Judging from past experience, the 2007 elections seemed to prove that voters did not punish corrupt candidates; as a matter of fact, many of those who faced charges actually obtained more votes than ever. Neither did the elections of 2011.

The most striking case of disregard for corrupt practices was the Valencian Autonomous Community, where Camps was running for re-election despite being involved in the the Gürtel network. During the electoral campaign, the national leader of the Popular Party, Mariano Rajoy, confirmed that Camps would continue to head the Valencia ticket even if he had to appear in court. On the municipal front, the Popular Party had presented 11 candidates suspected of wrongdoing, while the P.S.O.E was putting forward four names.

Andalucia ranked second after Valencia in number of candidates under investigation. There the Socialists led the way with 11 suspect names, followed by five from the Popular Party, two from the United Left and four from smaller parties. The most salient case was that of the mayor of Quesada, Jaén, a Socialist who was running for re-election even though he had been convicted in October 2010 for failing to clamp down on real-estate corruption, and barred from holding office for six years.

Although both the Popular Party and P.S.O.E. have in-house ethics codes to help achieve more transparency in the exercise of public office, neither one expressly promised to refrain from including individuals under investigation in their election lists.

Endemic corruption

¿Por qué hay tanta corrupción en España? Why is there so much corruption in Spain? Asking the question some three years ago in the leading Spanish newspaper El País was a Spaniard, Victor Lapuente Giné, Professor of Political Science at the Quality of Government Institute of the University of Gothenburg, Sweden.

The main cause of the scandals is the high number of political appointees at the national, regional and local, who live off the patronage networks depending on a party’s victory at elections.

The difficulty is that Spain has not had much experience with elections and the democratic process.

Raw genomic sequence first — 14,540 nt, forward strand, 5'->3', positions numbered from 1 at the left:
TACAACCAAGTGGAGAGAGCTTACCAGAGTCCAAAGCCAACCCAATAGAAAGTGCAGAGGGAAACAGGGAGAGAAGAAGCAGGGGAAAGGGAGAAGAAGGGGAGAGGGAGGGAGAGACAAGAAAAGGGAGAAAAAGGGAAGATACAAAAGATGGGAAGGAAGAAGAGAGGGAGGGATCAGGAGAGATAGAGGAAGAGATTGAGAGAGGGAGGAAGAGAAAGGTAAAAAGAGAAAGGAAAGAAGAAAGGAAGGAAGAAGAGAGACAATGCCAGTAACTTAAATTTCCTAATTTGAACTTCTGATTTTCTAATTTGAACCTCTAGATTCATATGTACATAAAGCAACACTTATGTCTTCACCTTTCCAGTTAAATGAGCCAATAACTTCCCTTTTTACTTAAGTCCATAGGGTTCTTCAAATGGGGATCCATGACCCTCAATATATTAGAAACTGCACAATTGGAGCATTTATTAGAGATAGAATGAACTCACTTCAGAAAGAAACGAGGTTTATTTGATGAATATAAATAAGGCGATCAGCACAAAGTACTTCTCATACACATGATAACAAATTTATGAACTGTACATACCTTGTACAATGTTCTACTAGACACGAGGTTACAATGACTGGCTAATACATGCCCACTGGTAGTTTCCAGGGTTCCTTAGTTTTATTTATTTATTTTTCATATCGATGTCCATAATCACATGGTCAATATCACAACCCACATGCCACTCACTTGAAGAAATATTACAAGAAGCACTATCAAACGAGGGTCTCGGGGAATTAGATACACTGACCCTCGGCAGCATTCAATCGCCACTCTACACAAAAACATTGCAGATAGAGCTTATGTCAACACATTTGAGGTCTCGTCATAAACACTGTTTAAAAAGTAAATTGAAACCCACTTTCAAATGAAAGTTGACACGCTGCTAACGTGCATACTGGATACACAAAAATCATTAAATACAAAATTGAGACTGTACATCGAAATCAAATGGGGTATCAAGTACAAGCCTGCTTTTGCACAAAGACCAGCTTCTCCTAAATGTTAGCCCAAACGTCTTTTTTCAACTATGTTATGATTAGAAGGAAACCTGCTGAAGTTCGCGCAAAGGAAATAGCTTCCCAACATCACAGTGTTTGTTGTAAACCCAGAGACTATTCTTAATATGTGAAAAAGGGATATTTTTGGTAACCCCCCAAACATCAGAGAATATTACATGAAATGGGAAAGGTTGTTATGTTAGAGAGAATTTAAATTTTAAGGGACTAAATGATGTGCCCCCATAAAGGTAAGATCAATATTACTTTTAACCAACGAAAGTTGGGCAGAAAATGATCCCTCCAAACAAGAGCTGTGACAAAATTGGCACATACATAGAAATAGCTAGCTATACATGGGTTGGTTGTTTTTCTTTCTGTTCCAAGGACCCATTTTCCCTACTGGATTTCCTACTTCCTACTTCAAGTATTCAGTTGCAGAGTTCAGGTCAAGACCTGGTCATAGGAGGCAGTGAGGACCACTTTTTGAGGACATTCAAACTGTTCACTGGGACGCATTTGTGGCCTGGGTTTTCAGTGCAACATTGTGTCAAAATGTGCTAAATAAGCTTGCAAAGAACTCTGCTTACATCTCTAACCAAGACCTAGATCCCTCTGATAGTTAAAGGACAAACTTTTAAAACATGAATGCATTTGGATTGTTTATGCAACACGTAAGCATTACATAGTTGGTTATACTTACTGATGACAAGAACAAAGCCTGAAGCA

The Second Republic, that of 1931, did not last long. A military rebellion in 1936 began the civil war, which lasted until 1939, while the mass slaughter of republicans continued for at least another eleven and lasted, in a systematic way, until the death of Franco in 1975.

Before the Republic, and for centuries, Spain had been a feudal society, dominated by economic oligarchies, the army and, above all, the Catholic Church. Franco’s regime was the essence of National-Catholic continuation of that pre-Republican regime - with at the head a Borbon - in the best tradition of the House, ignorant, corrupt, intriguing and often stupid. Add to that the most reactionary form of Catholicism: in Spain in particular, a politician would say - only half jokingly - that it allows for confession and absolution, so that ‘sinning’ is not a fatal activity, but something which can be worked around, repeated, and repented, and so forth.

Franco’s view of corruption is well-know: he thought of corruption as "the necessary lubrication for the system."

While in modern times central government appears to be largely free of endemic corruption, in the regions it is quite a different story.

In Andalucia, for example, the general view is that some 75 per cent of the Autonomous Community’s town halls are in the hands of corrupt mayors.

Many town halls are ‘administered’ as personal fiefdoms by the mayor, often unelected, and other senior officials. Many of them have achieved power not due to their qualifications or experience, but because of who they are and whom they know - a system of clientelism well-known in predominantly Catholic countries.

If one should add to that a general confusion of the central, regional and local authorities and a judicial system which is seriously understaffed, politically influenced by Francoist appointments and a legal system which is loaded in favour of developers, one well understands why corruption is rife.

Much of Spain’s corruption is linked to illegal planning, which is said to be more profitable than drug dealing. On the Costa del Sol there may be competition between the two activities, but the former is likely to win.

It is a simple tale, and sadly all too common. Developers purchase non-urban, rural land for knock-down prices, then pay corrupt town hall mayors to reclassify the land as available to develop. All elements of corruption are there: often unlawful acquisition of land, hence property fraud, followed by unfair demolitions, 'illegal urbanisations' - a diabolic combination of corrupt promoters, politicians and shysterish lawyers.

Bribes are paid to the relevant officials and the buyers, who may include town hall officials or their friends or relatives, make lots of money by selling on the land once it has been reclassified or by developing it and selling the properties.  Often officials will receive properties in the development as ‘payment’ for services. Related transactions may include paying cash and/or ‘gifts’ of cars and other valuable assets to officials and their relatives to secure planning permissions, building and opening licences, municipal contracts et cetera.